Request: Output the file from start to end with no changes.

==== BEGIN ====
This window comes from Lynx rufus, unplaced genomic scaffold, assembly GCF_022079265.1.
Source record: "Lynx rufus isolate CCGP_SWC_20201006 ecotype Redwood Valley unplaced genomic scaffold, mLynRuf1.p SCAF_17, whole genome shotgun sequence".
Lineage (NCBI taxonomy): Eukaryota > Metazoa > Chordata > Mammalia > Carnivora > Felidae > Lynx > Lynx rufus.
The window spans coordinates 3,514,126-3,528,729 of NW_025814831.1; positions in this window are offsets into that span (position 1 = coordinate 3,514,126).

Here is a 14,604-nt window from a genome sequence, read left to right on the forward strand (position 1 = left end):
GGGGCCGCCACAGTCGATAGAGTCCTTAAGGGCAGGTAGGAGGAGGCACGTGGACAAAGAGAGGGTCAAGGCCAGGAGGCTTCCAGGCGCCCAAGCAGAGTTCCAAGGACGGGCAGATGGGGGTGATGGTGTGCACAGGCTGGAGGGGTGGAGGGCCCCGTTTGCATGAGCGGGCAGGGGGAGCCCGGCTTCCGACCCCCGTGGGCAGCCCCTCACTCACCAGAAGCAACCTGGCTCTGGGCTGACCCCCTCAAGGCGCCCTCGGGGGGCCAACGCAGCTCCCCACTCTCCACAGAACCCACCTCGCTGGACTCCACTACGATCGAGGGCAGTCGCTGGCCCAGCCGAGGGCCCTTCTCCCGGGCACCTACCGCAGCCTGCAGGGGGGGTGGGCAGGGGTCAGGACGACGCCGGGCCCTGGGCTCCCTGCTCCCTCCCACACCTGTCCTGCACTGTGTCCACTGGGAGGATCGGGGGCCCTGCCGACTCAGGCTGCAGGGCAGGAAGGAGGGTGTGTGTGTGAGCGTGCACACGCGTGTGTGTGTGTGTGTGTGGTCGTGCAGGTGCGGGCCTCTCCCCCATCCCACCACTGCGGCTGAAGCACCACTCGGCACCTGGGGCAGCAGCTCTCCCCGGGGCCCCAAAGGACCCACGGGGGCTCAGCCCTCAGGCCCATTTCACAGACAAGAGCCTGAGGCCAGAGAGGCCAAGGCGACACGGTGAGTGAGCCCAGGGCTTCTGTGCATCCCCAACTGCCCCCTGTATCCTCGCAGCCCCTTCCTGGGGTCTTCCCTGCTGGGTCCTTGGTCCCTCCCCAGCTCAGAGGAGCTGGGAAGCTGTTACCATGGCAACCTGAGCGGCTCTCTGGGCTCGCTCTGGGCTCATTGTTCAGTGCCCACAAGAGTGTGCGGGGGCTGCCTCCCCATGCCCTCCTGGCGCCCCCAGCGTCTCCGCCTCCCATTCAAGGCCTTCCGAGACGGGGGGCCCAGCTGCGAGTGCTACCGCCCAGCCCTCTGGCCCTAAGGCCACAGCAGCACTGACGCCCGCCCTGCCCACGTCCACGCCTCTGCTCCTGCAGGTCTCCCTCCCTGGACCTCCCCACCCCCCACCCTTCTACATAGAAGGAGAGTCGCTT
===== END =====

This window comes from Lynx rufus, unplaced genomic scaffold, assembly GCF_022079265.1.
Source record: "Lynx rufus isolate CCGP_SWC_20201006 ecotype Redwood Valley unplaced genomic scaffold, mLynRuf1.p SCAF_17, whole genome shotgun sequence".
Lineage (NCBI taxonomy): Eukaryota > Metazoa > Chordata > Mammalia > Carnivora > Felidae > Lynx > Lynx rufus.
The window spans coordinates 3,514,126-3,528,729 of NW_025814831.1; positions in this window are offsets into that span (position 1 = coordinate 3,514,126).

Here is a 14,604-nt window from a genome sequence, read left to right on the forward strand (position 1 = left end):
GGGGCCGCCACAGTCGATAGAGTCCTTAAGGGCAGGTAGGAGGAGGCACGTGGACAAAGAGAGGGTCAAGGCCAGGAGGCTTCCAGGCGCCCAAGCAGAGTTCCAAGGACGGGCAGATGGGGGTGATGGTGTGCACAGGCTGGAGGGGTGGAGGGCCCCGTTTGCATGAGCGGGCAGGGGGAGCCCGGCTTCCGACCCCCGTGGGCAGCCCCTCACTCACCAGAAGCAACCTGGCTCTGGGCTGACCCCCTCAAGGCGCCCTCGGGGGGCCAACGCAGCTCCCCACTCTCCACAGAACCCACCTCGCTGGACTCCACTACGATCGAGGGCAGTCGCTGGCCCAGCCGAGGGCCCTTCTCCCGGGCACCTACCGCAGCCTGCAGGGGGGGTGGGCAGGGGTCAGGACGACGCCGGGCCCTGGGCTCCCTGCTCCCTCCCACACCTGTCCTGCACTGTGTCCACTGGGAGGATCGGGGGCCCTGCCGACTCAGGCTGCAGGGCAGGAAGGAGGGTGTGTGTGTGAGCGTGCACACGCGTGTGTGTGTGTGTGTGTGGTCGTGCAGGTGCGGGCCTCTCCCCCATCCCACCACTGCGGCTGAAGCACCACTCGGCACCTGGGGCAGCAGCTCTCCCCGGGGCCCCAAAGGACCCACGGGGGCTCAGCCCTCAGGCCCATTTCACAGACAAGAGCCTGAGGCCAGAGAGGCCAAGGCGACACGGTGAGTGAGCCCAGGGCTTCTGTGCATCCCCAACTGCCCCCTGTATCCTCGCAGCCCCTTCCTGGGGTCTTCCCTGCTGGGTCCTTGGTCCCTCCCCAGCTCAGAGGAGCTGGGAAGCTGTTACCATGGCAACCTGAGCGGCTCTCTGGGCTCGCTCTGGGCTCATTGTTCAGTGCCCACAAGAGTGTGCGGGGGCTGCCTCCCCATGCCCTCCTGGCGCCCCCAGCGTCTCCGCCTCCCATTCAAGGCCTTCCGAGACGGGGGGCCCAGCTGCGAGTGCTACCGCCCAGCCCTCTGGCCCTAAGGCCACAGCAGCACTGACGCCCGCCCTGCCCACGTCCACGCCTCTGCTCCTGCAGGTCTCCCTCCCTGGACCTCCCCACCCCCCACCCTTCTACATAGAAGGAGAGTCGCTT